hvo88

Volcano Scientist Presents Two Talks About Kilauea’s Ongoing Eruptions

The Hawaiian Volcano Observatory’s 1912–2012 Centennial—100 Years of Tracking Eruptions and Earthquakes

Matt Patrick, a geologist with the U.S. Geological Survey’s Hawaiian Volcano Observatory will present two talks about Kīlauea Volcano in East Hawai‘i in the coming week.   The presentations are part of a series of HVO talks being held during Hawai`i Island’s 3rd annual Volcano Awareness Month in January 2012, and in celebration of HVO’s 100th anniversary.

An update on the active volcanic vent within Halema‘uma‘u Crater at the summit of Kīlauea will be the topic of Patrick’s talk on Tuesday, January 10.  This “After Dark in the Park” presentation will be held in the Kīlauea Visitor Center Auditorium in Hawai‘i Volcanoes National Park at 7:00 p.m.  The talk is free, but Park entrance fees apply.

The vent in Halema‘uma‘u Crater opened in March 2008.  Since then, the eruption has consisted of constant degassing, occasional explosive events, continuing ash emissions, and fluctuating lava lake activity within an open vent that has now grown to more than 430 feet wide.  Patrick will present an overview of this ongoing summit eruption and its current status.

Tracking Kīlauea’s ongoing eruptions will be the topic of Patrick’s second presentation, which will be at the University of Hawai‘i at Hilo on Thursday, January 12, at 7:00 p.m.  This talk is free and open to the public.  It will be held in the University Classroom Building, Room 100, on the UH–Hilo main campus, 200 W. Kawili Street, in Hilo. A map of the campus is available online.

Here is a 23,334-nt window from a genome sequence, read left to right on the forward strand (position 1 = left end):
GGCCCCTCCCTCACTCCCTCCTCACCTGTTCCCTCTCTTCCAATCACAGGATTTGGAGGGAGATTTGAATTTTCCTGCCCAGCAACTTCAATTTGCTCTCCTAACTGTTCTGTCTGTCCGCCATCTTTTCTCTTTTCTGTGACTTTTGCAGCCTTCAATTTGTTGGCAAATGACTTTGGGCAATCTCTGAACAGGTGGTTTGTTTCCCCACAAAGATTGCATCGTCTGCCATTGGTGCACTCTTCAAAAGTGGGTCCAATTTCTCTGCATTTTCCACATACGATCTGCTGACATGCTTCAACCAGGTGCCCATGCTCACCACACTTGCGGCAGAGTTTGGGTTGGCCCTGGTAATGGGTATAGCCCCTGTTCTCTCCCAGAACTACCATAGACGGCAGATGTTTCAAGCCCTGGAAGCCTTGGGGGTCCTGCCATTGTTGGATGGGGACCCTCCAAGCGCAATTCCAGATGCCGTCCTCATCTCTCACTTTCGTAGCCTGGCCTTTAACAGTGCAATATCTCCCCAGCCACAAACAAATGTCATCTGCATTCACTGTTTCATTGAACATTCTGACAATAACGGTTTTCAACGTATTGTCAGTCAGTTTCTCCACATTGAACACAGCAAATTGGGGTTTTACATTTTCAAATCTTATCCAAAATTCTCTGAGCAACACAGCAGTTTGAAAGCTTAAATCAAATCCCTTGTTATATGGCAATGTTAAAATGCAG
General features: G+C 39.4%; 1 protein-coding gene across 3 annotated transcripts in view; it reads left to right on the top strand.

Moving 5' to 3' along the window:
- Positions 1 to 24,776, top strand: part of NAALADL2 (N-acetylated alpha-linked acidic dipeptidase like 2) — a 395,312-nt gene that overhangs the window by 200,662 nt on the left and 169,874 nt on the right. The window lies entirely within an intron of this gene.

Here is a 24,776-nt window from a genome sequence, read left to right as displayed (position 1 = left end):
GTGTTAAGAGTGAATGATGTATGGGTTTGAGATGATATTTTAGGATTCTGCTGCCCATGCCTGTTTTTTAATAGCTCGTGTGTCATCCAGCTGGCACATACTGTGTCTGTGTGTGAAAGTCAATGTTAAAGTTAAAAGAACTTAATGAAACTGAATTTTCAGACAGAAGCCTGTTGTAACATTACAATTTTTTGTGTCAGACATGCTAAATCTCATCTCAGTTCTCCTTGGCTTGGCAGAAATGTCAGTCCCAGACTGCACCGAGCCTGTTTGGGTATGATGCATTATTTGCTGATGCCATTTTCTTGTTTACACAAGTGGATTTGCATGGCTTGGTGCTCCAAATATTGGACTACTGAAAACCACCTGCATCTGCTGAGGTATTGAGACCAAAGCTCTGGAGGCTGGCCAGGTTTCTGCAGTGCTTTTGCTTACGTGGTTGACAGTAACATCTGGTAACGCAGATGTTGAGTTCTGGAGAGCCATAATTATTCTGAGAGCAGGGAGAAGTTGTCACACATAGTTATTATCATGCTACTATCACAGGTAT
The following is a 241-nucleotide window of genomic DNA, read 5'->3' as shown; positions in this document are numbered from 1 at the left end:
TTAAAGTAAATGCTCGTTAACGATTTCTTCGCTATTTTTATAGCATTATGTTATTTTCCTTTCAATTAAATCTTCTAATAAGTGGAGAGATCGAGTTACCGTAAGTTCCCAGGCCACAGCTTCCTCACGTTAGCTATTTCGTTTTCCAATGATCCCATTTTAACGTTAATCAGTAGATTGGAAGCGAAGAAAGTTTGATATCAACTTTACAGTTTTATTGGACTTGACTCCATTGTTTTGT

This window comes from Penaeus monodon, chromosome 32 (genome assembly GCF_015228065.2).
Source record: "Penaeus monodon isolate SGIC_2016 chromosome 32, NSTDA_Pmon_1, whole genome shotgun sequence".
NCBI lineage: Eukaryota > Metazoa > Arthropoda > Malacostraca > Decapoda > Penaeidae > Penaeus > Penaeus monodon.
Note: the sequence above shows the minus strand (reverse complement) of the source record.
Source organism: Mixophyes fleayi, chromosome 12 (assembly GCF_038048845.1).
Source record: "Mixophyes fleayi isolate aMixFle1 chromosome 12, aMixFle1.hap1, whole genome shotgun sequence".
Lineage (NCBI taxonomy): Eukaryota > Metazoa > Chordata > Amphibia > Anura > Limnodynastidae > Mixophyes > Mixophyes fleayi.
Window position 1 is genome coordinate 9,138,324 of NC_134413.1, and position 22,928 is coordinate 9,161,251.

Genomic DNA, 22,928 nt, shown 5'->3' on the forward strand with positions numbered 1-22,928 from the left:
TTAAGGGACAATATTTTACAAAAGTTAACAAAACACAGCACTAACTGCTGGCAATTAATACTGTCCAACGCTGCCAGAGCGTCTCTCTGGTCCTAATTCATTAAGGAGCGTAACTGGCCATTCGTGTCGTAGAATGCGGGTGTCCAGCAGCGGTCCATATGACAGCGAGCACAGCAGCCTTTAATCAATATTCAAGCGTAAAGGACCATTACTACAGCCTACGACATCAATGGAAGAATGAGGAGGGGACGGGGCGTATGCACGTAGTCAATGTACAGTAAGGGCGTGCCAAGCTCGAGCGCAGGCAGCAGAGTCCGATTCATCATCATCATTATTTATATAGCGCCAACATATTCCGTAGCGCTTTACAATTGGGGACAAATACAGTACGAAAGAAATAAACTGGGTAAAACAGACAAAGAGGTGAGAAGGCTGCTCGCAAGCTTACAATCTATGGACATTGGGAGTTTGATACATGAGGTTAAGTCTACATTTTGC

In addition to the summit eruption that began in March 2008, Kīlauea has been erupting essentially nonstop for the past 29 years at vents along the volcano’s east rift zone.  During those years, the volcanic activity has included erupting fissures, spectacular lava fountains, and numerous flows of ‘a‘ā and pāhoehoe lava.  Patrick will review these significant events and will describe how USGS scientists track Hawai‘i’s volcanic activity.

For more information about Patrick’s presentations, other Volcano Awareness Month programs, and HVO Centennial events, please visit the HVO website or call (808) 967-8844.